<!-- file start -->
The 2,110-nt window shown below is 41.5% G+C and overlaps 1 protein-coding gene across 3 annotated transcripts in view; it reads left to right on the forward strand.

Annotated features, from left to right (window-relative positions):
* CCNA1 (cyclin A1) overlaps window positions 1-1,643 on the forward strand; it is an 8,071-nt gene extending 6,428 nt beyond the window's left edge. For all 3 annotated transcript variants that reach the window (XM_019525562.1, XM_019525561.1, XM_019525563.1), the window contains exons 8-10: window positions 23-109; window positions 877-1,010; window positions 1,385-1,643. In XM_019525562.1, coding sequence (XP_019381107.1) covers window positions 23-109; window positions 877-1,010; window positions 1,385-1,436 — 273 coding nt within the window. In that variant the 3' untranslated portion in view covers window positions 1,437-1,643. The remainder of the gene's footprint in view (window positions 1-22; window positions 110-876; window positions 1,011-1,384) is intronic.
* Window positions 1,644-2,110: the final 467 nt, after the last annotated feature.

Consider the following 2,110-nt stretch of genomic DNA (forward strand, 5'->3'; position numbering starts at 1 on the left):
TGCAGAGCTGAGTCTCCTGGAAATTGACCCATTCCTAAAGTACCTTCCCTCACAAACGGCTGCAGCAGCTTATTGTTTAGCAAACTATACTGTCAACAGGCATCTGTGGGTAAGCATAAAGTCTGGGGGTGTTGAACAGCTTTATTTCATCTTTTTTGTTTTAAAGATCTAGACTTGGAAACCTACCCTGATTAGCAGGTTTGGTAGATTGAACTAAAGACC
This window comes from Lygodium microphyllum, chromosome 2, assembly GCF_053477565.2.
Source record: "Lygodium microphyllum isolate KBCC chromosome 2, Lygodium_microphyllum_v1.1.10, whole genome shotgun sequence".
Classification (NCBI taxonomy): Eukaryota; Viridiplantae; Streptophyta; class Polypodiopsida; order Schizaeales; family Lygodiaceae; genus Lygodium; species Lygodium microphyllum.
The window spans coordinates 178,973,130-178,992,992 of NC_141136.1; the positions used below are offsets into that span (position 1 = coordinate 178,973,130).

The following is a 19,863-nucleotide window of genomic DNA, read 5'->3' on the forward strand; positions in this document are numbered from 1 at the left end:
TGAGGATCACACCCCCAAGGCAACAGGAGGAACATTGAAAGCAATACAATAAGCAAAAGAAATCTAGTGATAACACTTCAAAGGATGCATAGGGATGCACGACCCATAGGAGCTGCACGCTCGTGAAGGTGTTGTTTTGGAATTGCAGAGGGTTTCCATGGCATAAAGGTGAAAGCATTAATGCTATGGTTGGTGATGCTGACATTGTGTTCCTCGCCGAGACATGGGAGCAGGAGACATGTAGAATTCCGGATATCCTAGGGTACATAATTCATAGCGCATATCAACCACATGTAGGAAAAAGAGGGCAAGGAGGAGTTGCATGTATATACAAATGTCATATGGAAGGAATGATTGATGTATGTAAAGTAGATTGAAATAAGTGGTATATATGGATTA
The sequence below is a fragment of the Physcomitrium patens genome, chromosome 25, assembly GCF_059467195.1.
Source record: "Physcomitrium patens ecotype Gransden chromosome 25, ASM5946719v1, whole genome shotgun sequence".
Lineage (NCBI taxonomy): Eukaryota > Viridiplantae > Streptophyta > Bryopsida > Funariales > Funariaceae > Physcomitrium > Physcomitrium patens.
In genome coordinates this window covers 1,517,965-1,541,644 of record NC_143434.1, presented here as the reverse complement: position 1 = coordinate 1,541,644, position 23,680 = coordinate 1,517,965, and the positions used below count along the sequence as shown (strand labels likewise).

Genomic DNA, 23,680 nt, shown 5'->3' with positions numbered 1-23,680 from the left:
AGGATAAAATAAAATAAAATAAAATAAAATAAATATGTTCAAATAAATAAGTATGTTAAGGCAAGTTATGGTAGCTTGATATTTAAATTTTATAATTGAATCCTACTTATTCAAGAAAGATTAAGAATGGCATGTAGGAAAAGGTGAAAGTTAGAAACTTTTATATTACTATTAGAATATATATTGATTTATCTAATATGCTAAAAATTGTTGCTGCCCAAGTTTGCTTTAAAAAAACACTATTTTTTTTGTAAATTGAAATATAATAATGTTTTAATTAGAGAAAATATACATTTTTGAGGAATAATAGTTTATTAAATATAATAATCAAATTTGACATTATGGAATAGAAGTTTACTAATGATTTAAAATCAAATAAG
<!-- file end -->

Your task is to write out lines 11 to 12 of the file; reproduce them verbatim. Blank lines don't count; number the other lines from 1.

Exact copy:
The following is a 19,863-nucleotide window of genomic DNA, read 5'->3' on the forward strand; positions in this document are numbered from 1 at the left end:
TGAGGATCACACCCCCAAGGCAACAGGAGGAACATTGAAAGCAATACAATAAGCAAAAGAAATCTAGTGATAACACTTCAAAGGATGCATAGGGATGCACGACCCATAGGAGCTGCACGCTCGTGAAGGTGTTGTTTTGGAATTGCAGAGGGTTTCCATGGCATAAAGGTGAAAGCATTAATGCTATGGTTGGTGATGCTGACATTGTGTTCCTCGCCGAGACATGGGAGCAGGAGACATGTAGAATTCCGGATATCCTAGGGTACATAATTCATAGCGCATATCAACCACATGTAGGAAAAAGAGGGCAAGGAGGAGTTGCATGTATATACAAATGTCATATGGAAGGAATGATTGATGTATGTAAAGTAGATTGAAATAAGTGGTATATATGGATTA